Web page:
By Alex Constantinou
On Saturday, April 26, the Northeast Regional Library will host Dr. William Ferris, a professor at the University of North Carolina Chapel Hill and the former head of the National Endowment of the Humanities, as he discusses his 2013 book, “The Storied South: Voices of Writers and Artists.”
The book, which comprises more than 40 years of interviews with 26 of the most prominent artists and thinkers from the American South, illustrates the connection between storytelling and the Southern identity.
One-on-one interviews with people like folk singer/activist Pete Seeger and critically acclaimed author Alice Walker offer insight into how the words and works of the 26 interviewees have cultivated widely held ideas and opinions about the American South amongst the general public.
Ferris, a recognized Southern studies and folklore authority, was born and raised on a rural Mississippi farm. His interest in the subject stems from his upbringing.
“I loved the people and places from my childhood, and I didn’t want to give them up,” Ferris said. “I figured the studies of stories and music was a way of preserving what I loved deeply.” Following his interests, Ferris soon found himself with an extensive collection of interviews.
“I would meet people whose work influenced my life and I would always ask to do an interview. They always agreed. Years later I decided to compile them,” Ferris said.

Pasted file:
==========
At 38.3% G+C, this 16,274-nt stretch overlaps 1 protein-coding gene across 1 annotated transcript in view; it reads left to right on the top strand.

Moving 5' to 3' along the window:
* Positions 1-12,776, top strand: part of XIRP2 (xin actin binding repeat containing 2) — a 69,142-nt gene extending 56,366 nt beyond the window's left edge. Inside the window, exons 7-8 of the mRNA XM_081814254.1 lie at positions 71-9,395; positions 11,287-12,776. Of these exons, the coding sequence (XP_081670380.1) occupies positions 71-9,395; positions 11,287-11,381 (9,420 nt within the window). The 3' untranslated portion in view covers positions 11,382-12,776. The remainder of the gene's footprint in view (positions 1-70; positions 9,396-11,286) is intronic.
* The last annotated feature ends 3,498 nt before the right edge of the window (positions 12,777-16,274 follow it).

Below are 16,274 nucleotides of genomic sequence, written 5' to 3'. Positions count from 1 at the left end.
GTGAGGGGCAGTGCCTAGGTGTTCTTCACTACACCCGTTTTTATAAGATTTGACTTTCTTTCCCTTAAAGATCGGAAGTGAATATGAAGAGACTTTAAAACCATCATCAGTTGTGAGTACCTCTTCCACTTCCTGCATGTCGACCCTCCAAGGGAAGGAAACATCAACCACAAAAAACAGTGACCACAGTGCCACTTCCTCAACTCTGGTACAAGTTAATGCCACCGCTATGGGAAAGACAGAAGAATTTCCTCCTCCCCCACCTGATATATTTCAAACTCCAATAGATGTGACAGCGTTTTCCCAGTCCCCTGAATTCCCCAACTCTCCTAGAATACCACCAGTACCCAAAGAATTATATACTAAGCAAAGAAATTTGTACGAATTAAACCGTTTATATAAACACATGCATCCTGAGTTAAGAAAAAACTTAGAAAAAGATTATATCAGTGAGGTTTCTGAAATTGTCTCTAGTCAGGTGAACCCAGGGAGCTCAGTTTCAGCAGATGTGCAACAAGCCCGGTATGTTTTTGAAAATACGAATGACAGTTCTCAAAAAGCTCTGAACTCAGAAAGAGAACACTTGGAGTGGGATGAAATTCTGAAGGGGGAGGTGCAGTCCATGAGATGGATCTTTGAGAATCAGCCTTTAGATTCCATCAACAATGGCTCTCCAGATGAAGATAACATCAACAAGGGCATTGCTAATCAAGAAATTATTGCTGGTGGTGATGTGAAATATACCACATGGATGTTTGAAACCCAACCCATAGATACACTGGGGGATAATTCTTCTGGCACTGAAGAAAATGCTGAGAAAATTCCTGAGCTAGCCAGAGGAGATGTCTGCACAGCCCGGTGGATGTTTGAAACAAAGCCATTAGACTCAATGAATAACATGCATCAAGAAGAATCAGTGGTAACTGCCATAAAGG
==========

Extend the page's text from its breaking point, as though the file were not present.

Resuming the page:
Ferris said the people interviewed in the book all share a common ground.
“All their lives were transformed by the South. Some were born in the South, others were from outside the South,” he said.
Among those not native to the South is folk musician Pete Seeger. Seeger, who was born in Manhattan, heard banjo music for the first time in Asheville, N.C., landing him in the category of Southerner, regardless of origin.
“The Storied South: Voices of Writers and Artists” also includes a CD and DVD containing audio and film of the book’s interviews.
The event, which marks the end of the Friends of the Library Spring Series, will feature live music by authors Clyde Edgerton and John Sullivan, performing Southern blues under the moniker “The Whitley Brothers.”
Ferris will speak briefly about the book and show a PowerPoint featuring some of the interviews and pictures from the book.
“It’s going to be a celebration of the South. The talk will be like a toe in the water of the book,” Ferris said.
The book was awarded the 2013 Okra Pick: Great Southern Books Fresh Off the Vine by the Southern Independent Booksellers Alliance and is also under consideration for several other awards.
The event starts at 2 p.m. and admission is free. For more information, contact Dorothy Hodder at the New Hanover County Public Library at 910-798-6323.